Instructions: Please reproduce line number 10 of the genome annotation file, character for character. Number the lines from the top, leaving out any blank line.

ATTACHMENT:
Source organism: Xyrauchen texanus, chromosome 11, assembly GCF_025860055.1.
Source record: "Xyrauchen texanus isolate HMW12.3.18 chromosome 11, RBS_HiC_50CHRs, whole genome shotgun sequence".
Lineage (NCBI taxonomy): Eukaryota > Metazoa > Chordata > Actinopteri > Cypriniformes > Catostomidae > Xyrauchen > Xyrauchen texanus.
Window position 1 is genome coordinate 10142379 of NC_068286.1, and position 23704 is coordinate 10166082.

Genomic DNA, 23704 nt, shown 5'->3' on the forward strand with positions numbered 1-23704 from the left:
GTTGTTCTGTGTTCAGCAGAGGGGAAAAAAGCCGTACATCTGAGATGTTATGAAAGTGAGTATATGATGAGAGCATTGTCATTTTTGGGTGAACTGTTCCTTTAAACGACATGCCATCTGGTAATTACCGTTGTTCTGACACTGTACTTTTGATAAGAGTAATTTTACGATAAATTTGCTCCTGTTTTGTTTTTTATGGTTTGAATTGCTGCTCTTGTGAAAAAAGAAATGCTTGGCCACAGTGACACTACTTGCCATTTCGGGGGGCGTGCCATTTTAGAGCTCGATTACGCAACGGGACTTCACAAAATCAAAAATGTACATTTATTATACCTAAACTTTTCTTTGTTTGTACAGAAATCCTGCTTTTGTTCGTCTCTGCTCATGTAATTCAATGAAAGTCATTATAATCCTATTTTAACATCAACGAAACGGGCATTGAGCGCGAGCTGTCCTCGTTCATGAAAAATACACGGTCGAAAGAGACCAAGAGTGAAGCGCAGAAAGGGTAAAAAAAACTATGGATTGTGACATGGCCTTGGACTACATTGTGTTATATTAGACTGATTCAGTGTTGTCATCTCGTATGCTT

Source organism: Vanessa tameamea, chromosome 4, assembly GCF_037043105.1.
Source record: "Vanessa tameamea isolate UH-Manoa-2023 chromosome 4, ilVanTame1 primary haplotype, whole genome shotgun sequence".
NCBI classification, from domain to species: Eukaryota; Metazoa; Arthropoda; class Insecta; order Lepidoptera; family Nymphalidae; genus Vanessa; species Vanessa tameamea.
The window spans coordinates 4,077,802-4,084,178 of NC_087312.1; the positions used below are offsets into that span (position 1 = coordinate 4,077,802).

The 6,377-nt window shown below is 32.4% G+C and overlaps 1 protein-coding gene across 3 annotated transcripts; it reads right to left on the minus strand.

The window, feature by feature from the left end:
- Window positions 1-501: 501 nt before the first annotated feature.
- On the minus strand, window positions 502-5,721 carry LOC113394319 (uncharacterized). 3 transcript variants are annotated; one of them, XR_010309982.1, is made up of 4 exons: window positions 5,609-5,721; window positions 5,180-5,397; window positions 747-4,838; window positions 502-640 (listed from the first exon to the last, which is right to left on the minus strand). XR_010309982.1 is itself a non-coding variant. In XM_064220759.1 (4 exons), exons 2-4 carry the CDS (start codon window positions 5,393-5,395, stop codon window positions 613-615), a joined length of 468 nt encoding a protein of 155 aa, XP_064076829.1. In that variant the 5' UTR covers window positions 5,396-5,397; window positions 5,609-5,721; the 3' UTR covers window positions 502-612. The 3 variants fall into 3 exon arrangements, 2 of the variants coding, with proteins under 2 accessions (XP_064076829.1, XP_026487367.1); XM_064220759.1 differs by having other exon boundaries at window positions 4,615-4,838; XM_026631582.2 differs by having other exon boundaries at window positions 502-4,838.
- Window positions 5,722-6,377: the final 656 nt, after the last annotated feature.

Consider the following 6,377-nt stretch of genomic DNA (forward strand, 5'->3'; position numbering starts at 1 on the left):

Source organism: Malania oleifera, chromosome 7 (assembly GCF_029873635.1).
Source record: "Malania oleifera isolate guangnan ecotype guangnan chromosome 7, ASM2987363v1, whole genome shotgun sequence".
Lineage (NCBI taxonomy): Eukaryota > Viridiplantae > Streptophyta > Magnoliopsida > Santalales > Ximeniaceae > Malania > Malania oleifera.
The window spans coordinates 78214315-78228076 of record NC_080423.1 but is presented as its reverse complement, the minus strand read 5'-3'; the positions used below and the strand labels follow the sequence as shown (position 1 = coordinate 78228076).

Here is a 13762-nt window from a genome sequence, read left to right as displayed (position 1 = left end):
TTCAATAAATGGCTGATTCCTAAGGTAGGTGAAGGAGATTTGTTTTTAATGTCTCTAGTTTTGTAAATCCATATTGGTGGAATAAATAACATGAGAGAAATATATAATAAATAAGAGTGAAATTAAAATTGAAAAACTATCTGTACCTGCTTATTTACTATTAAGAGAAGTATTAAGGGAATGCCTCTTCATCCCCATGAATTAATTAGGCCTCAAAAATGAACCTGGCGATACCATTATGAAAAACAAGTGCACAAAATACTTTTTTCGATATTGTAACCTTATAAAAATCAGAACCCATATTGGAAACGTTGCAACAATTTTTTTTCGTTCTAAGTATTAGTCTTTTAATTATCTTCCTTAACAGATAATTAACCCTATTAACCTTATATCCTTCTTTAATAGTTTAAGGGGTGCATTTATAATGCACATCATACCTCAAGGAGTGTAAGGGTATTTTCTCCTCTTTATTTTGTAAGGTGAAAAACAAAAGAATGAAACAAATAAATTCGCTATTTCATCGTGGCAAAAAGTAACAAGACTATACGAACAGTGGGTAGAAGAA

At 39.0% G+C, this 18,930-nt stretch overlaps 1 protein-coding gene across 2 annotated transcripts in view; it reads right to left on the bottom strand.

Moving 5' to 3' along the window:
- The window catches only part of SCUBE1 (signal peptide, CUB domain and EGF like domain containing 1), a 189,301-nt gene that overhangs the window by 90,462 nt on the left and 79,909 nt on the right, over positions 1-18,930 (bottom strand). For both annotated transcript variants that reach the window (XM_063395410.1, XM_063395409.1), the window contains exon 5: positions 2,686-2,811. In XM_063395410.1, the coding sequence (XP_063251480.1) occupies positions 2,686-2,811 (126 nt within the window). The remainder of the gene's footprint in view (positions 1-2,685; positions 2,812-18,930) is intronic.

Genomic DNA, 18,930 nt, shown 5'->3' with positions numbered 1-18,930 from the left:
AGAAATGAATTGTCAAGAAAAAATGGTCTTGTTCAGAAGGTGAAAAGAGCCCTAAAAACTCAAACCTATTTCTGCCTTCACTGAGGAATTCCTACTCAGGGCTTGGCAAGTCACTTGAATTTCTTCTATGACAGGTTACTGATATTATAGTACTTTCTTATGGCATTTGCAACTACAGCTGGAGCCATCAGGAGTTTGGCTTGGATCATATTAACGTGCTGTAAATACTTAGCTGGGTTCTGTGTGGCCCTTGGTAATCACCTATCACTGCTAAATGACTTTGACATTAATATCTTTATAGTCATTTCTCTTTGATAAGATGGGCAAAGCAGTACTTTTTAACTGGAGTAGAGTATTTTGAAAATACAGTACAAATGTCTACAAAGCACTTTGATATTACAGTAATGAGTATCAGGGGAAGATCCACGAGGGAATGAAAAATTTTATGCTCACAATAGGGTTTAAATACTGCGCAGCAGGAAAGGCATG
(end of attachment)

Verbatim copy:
The window spans coordinates 4,077,802-4,084,178 of NC_087312.1; the positions used below are offsets into that span (position 1 = coordinate 4,077,802).